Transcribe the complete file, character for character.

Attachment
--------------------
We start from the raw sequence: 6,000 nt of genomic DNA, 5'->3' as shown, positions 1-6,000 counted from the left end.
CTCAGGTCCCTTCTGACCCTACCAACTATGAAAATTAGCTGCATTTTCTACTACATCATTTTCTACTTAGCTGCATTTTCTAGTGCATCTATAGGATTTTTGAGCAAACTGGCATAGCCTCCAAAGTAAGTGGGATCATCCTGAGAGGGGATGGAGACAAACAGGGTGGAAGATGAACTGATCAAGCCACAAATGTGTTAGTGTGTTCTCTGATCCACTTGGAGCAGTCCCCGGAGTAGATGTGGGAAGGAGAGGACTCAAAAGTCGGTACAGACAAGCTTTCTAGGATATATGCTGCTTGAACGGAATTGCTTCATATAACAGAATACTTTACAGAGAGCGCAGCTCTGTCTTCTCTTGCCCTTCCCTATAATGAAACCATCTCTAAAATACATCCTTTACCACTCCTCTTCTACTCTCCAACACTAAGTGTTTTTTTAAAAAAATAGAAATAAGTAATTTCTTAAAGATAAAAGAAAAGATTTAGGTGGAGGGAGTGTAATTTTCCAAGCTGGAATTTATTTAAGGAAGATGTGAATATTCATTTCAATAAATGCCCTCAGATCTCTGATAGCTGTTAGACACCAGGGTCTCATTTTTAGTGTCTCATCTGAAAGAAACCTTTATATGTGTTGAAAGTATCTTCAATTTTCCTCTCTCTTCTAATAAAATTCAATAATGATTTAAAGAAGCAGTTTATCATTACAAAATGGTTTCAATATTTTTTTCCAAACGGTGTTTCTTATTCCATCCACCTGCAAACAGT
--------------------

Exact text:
We start from the raw sequence: 6,000 nt of genomic DNA, 5'->3' as shown, positions 1-6,000 counted from the left end.
CTCAGGTCCCTTCTGACCCTACCAACTATGAAAATTAGCTGCATTTTCTACTACATCATTTTCTACTTAGCTGCATTTTCTAGTGCATCTATAGGATTTTTGAGCAAACTGGCATAGCCTCCAAAGTAAGTGGGATCATCCTGAGAGGGGATGGAGACAAACAGGGTGGAAGATGAACTGATCAAGCCACAAATGTGTTAGTGTGTTCTCTGATCCACTTGGAGCAGTCCCCGGAGTAGATGTGGGAAGGAGAGGACTCAAAAGTCGGTACAGACAAGCTTTCTAGGATATATGCTGCTTGAACGGAATTGCTTCATATAACAGAATACTTTACAGAGAGCGCAGCTCTGTCTTCTCTTGCCCTTCCCTATAATGAAACCATCTCTAAAATACATCCTTTACCACTCCTCTTCTACTCTCCAACACTAAGTGTTTTTTTAAAAAAATAGAAATAAGTAATTTCTTAAAGATAAAAGAAAAGATTTAGGTGGAGGGAGTGTAATTTTCCAAGCTGGAATTTATTTAAGGAAGATGTGAATATTCATTTCAATAAATGCCCTCAGATCTCTGATAGCTGTTAGACACCAGGGTCTCATTTTTAGTGTCTCATCTGAAAGAAACCTTTATATGTGTTGAAAGTATCTTCAATTTTCCTCTCTCTTCTAATAAAATTCAATAATGATTTAAAGAAGCAGTTTATCATTACAAAATGGTTTCAATATTTTTTTCCAAACGGTGTTTCTTATTCCATCCACCTGCAAACAGT